False believers affirm they have been saved by grace and live by faith, but deny the importance of sanctification. As a result, they end living by works, forcing themselves to do what they hate in order to gain heaven.
Holiness brings joy to real Christians, but it’s a heavy burden for those who are not…
“I rejoice at Your word, as one who finds great spoil. I hate and despise falsehood, but I love Your law.” (Psalms 119: 162-163)
Meditation by Dinora Garza
“But now indeed there are many members, yet one body.” 1 Corinthians 20 NIV
When I gaze at the blooms of a hydrangea bush I am transported back to my childhood. To me the blooms that are made up of numerous smaller flowers remind me of a bridal bouquet. As a young girl I would pick the plumpest and prettiest bloom then pretend I was a bride and the hydrangea was my bridal bouquet.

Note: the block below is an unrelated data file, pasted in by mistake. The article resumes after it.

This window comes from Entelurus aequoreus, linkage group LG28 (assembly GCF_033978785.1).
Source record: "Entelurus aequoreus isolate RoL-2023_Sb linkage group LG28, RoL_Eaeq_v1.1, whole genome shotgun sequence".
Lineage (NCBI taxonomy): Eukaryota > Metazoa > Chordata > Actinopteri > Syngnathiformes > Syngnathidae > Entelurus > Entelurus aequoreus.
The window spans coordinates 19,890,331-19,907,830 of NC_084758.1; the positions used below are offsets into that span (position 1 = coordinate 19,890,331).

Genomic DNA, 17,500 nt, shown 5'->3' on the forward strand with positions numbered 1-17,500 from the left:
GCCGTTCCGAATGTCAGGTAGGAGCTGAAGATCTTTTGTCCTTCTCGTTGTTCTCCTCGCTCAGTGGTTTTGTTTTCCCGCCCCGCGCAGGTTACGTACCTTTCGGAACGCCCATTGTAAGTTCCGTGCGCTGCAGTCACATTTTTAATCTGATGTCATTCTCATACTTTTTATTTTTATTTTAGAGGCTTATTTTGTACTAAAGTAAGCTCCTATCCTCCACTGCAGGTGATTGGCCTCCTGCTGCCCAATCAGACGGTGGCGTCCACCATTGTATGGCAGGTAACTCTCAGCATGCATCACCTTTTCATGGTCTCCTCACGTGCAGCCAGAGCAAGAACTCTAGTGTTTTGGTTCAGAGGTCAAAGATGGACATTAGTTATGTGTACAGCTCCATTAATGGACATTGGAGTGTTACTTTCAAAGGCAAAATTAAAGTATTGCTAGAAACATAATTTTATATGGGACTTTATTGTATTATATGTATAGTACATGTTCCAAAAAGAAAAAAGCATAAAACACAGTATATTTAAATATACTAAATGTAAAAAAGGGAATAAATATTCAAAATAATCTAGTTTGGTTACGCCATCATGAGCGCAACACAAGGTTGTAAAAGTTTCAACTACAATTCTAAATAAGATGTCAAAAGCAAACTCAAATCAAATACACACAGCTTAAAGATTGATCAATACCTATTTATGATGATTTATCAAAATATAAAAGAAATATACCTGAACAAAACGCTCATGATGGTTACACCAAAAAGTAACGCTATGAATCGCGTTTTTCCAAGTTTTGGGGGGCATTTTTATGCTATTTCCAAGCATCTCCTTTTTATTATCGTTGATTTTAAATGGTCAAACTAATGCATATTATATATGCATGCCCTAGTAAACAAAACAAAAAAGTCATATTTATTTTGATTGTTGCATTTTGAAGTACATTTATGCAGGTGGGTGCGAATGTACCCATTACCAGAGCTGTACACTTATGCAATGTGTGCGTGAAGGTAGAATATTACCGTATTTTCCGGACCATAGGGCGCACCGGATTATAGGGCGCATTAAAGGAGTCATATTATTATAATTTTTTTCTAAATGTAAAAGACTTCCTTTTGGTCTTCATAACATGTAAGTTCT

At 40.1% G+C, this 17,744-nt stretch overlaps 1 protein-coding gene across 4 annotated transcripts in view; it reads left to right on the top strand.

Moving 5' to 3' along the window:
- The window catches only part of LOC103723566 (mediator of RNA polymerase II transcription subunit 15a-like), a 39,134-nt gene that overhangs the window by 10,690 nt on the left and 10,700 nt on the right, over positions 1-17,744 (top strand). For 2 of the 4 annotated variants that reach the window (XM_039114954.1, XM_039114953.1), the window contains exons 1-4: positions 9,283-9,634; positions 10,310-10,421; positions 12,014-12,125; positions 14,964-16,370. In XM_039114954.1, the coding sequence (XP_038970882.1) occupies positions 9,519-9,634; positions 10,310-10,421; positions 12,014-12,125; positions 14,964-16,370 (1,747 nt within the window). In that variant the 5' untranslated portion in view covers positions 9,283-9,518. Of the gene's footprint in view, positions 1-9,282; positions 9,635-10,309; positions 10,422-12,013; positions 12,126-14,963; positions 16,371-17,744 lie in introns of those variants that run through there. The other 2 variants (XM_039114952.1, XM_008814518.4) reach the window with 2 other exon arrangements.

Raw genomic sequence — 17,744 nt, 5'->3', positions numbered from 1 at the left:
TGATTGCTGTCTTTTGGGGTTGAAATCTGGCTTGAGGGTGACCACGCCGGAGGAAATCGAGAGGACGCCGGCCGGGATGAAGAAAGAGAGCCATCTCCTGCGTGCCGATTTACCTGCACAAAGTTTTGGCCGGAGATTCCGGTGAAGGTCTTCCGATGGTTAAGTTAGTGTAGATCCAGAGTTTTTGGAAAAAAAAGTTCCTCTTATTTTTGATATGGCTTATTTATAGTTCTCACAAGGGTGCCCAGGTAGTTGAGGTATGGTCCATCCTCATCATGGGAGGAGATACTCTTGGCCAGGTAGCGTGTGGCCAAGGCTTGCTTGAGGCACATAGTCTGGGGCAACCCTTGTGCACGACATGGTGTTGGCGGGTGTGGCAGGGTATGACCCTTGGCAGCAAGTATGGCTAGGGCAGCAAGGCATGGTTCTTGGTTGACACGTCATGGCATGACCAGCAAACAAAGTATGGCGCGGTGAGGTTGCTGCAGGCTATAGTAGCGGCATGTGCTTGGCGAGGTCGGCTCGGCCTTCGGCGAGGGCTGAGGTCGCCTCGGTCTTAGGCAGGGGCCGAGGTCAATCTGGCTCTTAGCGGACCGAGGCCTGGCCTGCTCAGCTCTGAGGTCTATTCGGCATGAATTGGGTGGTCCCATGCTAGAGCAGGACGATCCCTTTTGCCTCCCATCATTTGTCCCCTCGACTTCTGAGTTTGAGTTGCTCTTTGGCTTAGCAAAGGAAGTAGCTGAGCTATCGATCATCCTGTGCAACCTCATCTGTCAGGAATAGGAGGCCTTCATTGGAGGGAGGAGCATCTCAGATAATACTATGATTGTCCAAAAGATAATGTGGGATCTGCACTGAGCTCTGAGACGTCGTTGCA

Recently, I have come to realize hydrangeas can teach spiritual lessons as well. As Christians we are but one person, each of whom have been given a spiritual gift. Everyone’s gifts is different, however, all are necessary in order to further the Kingdom.
The world would say that the Pastor and other members of a church’s staff are the key essentials to a church. I am not denying that they are vital, but rather, I am saying that the little old lady who sits on the second pew and prays daily for the pastor, staff, those who are sick and those lost is just as important. Because according to God’s word each is a member, like the tiny flower in a hydrangea bloom, but together we are one body and are expected to perform as such. For it is when each member uses his or her gift according to His purpose that a beautiful bloom is formed, one worthy of a bridal bouquet.